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In those days, men's shirts sold for 47 cents and infant dresses ranged from 25 cents to .50, according to an old newspaper advertisement. Kumpitsch, the Nap-A-Minit painless dentist, was located over Dean Lunch ("It's The Food") in the Hodson Building on the corner of Bank and Center Streets in the 1920s.
A fire gutted the store in 1902, and it reopened a year later, this time as a full-service department store with 60 clerks. Reid's interest in the store was eventually bought out by investors including John G. Ladies' tailor Nathan Fidler was in the same building.
At this time many United Empire Loyalists were immigrating to Canada after the American Revolution, thus creating a great demand for land.
The Legislative Assembly of Upper Canada purchased the land located between Etobicoke Creek and Burlington Bay in 1805 from the Mississaugas, and this purchase is known today as the Mississauga Purchase.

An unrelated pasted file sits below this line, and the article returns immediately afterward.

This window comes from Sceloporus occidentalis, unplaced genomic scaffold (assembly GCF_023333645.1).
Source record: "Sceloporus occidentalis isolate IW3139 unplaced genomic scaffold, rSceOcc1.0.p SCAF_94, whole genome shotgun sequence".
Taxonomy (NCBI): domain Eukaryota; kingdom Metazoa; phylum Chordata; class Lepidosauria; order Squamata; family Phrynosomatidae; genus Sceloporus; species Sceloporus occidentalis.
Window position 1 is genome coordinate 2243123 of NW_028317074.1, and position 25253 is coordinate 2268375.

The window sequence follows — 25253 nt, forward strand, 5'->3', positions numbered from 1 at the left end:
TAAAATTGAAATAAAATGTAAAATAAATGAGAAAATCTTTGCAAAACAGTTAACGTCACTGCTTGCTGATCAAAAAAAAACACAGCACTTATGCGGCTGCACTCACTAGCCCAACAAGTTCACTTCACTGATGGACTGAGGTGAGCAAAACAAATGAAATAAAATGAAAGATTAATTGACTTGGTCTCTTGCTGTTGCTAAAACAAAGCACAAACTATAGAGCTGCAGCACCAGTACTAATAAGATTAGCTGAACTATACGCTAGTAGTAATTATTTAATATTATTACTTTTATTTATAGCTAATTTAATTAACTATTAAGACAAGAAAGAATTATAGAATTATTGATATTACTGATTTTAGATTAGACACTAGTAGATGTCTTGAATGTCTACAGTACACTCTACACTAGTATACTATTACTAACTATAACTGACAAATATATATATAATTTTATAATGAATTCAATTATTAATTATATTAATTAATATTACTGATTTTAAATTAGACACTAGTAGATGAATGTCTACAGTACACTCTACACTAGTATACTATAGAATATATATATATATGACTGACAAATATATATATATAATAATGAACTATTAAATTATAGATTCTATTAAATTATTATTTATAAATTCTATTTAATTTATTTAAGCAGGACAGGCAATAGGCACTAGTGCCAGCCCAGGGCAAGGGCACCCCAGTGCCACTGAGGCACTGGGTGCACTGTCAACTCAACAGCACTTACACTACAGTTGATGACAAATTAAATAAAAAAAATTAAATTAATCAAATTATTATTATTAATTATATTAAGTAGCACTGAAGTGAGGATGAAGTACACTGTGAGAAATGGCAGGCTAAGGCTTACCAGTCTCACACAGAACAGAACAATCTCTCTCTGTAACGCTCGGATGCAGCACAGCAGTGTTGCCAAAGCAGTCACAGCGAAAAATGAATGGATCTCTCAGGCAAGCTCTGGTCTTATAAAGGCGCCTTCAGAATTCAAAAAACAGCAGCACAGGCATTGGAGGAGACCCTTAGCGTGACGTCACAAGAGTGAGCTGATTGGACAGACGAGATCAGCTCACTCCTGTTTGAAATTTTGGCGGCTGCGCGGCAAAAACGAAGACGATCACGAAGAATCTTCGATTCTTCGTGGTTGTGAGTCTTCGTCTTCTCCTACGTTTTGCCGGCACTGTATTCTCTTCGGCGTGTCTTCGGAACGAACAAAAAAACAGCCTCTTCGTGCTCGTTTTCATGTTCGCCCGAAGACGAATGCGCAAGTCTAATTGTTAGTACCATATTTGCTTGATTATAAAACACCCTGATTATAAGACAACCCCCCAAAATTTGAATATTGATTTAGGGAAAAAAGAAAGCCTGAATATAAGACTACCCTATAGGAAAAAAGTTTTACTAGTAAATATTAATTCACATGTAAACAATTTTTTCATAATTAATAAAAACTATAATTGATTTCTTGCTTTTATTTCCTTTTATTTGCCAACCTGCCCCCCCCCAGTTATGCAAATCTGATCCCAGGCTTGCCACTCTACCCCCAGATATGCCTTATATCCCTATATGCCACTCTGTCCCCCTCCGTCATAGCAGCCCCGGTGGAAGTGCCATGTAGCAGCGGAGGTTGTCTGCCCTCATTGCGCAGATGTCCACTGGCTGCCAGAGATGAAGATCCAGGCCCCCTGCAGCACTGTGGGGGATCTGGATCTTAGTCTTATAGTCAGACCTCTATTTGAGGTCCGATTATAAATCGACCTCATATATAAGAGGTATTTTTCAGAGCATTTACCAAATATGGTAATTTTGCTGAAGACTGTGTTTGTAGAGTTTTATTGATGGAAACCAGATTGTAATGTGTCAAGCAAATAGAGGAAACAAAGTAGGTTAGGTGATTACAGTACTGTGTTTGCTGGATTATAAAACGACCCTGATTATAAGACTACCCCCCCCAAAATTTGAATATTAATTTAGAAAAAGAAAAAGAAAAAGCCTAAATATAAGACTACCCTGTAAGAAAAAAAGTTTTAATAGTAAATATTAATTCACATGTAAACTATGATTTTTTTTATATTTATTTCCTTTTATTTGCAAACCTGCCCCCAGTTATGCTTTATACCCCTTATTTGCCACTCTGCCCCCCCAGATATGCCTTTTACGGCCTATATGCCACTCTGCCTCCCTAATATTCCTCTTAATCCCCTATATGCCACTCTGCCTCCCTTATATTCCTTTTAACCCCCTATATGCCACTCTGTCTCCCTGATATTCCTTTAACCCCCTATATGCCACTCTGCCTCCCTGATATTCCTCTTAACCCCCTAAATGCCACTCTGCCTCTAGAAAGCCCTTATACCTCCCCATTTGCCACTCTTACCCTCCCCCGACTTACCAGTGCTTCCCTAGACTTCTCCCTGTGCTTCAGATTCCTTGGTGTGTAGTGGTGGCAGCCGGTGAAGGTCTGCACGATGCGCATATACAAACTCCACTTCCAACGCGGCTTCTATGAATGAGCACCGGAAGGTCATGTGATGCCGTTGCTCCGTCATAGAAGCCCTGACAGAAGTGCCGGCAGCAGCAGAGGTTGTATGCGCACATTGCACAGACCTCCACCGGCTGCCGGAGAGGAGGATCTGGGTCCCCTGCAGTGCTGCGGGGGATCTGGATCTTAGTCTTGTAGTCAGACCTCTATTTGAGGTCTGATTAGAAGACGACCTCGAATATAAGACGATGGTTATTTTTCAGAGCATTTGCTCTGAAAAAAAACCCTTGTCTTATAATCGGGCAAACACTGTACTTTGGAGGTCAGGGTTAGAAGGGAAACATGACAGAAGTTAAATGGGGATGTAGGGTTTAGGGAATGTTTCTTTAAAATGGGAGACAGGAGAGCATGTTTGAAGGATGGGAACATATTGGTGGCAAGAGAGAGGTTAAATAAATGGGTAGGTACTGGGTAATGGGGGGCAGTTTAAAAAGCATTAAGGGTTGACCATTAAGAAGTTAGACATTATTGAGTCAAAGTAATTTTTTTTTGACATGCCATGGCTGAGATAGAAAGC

The base and 15 foot granite tower of the clock on the Green were designed by Paul Lux of the Lux Clock Co.
It has been called "Colley's Clock" at times for the president of the Chamber of Commerce, Charles Colley, who fought for it. The 2,500 pound statue on the Carrie Welton Fountain is in memory of Caroline Josephine Welton's black stallion, Knight, and her love of animals.
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Oakville Ontario is a town with a population of over 165,000 situated on Lake Ontario, and positioned halfway between Hamilton and Toronto.
The United Cigar Store next to it on the corner of West Main and Bank Streets was one of more than 3000 located at prominent downtown locations throughout the country in the 1920s.Drescher's Restaurant, Waterbury's oldest restaurant, was located at 16 Harrison Avenue (aka Harrison Alley) from 1882 to 1982, when the building was moved to Leavenworth Street. Peck Carriage House on Harrison Avenue was erected in 1898 as the town's fanciest stable for businessman Peck's horses and carriages.